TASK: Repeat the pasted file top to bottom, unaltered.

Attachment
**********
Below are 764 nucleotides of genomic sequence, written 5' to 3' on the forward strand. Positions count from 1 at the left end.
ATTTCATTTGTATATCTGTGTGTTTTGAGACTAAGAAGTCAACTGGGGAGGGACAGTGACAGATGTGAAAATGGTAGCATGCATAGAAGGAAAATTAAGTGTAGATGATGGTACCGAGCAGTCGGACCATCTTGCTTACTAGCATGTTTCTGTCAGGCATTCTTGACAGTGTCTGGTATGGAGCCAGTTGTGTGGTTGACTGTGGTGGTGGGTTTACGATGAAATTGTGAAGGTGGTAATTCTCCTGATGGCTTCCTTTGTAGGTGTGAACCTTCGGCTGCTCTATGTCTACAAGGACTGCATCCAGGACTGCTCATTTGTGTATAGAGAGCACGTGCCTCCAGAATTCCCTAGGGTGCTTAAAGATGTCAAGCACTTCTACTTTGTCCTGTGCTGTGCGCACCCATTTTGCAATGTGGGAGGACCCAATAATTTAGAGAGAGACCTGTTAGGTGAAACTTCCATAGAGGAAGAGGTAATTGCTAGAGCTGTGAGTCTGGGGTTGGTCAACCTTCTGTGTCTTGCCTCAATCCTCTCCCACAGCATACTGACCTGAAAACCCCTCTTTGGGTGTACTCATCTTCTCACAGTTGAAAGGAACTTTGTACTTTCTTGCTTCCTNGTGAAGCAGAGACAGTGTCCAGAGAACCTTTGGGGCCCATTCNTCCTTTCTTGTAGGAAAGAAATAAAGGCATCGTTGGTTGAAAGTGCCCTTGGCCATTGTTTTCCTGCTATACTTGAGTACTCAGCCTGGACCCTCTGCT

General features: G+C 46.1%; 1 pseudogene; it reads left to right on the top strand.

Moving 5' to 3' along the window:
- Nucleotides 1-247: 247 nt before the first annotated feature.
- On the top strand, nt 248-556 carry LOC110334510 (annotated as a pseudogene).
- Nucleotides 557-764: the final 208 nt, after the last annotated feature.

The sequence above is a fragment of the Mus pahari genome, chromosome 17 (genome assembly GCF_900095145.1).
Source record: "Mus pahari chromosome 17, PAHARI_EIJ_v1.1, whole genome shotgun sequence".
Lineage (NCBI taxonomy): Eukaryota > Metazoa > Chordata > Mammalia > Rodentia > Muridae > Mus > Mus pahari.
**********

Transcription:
Below are 764 nucleotides of genomic sequence, written 5' to 3' on the forward strand. Positions count from 1 at the left end.
ATTTCATTTGTATATCTGTGTGTTTTGAGACTAAGAAGTCAACTGGGGAGGGACAGTGACAGATGTGAAAATGGTAGCATGCATAGAAGGAAAATTAAGTGTAGATGATGGTACCGAGCAGTCGGACCATCTTGCTTACTAGCATGTTTCTGTCAGGCATTCTTGACAGTGTCTGGTATGGAGCCAGTTGTGTGGTTGACTGTGGTGGTGGGTTTACGATGAAATTGTGAAGGTGGTAATTCTCCTGATGGCTTCCTTTGTAGGTGTGAACCTTCGGCTGCTCTATGTCTACAAGGACTGCATCCAGGACTGCTCATTTGTGTATAGAGAGCACGTGCCTCCAGAATTCCCTAGGGTGCTTAAAGATGTCAAGCACTTCTACTTTGTCCTGTGCTGTGCGCACCCATTTTGCAATGTGGGAGGACCCAATAATTTAGAGAGAGACCTGTTAGGTGAAACTTCCATAGAGGAAGAGGTAATTGCTAGAGCTGTGAGTCTGGGGTTGGTCAACCTTCTGTGTCTTGCCTCAATCCTCTCCCACAGCATACTGACCTGAAAACCCCTCTTTGGGTGTACTCATCTTCTCACAGTTGAAAGGAACTTTGTACTTTCTTGCTTCCTNGTGAAGCAGAGACAGTGTCCAGAGAACCTTTGGGGCCCATTCNTCCTTTCTTGTAGGAAAGAAATAAAGGCATCGTTGGTTGAAAGTGCCCTTGGCCATTGTTTTCCTGCTATACTTGAGTACTCAGCCTGGACCCTCTGCT

General features: G+C 46.1%; 1 pseudogene; it reads left to right on the top strand.

Moving 5' to 3' along the window:
- Nucleotides 1-247: 247 nt before the first annotated feature.
- On the top strand, nt 248-556 carry LOC110334510 (annotated as a pseudogene).
- Nucleotides 557-764: the final 208 nt, after the last annotated feature.

The sequence above is a fragment of the Mus pahari genome, chromosome 17 (genome assembly GCF_900095145.1).
Source record: "Mus pahari chromosome 17, PAHARI_EIJ_v1.1, whole genome shotgun sequence".
Lineage (NCBI taxonomy): Eukaryota > Metazoa > Chordata > Mammalia > Rodentia > Muridae > Mus > Mus pahari.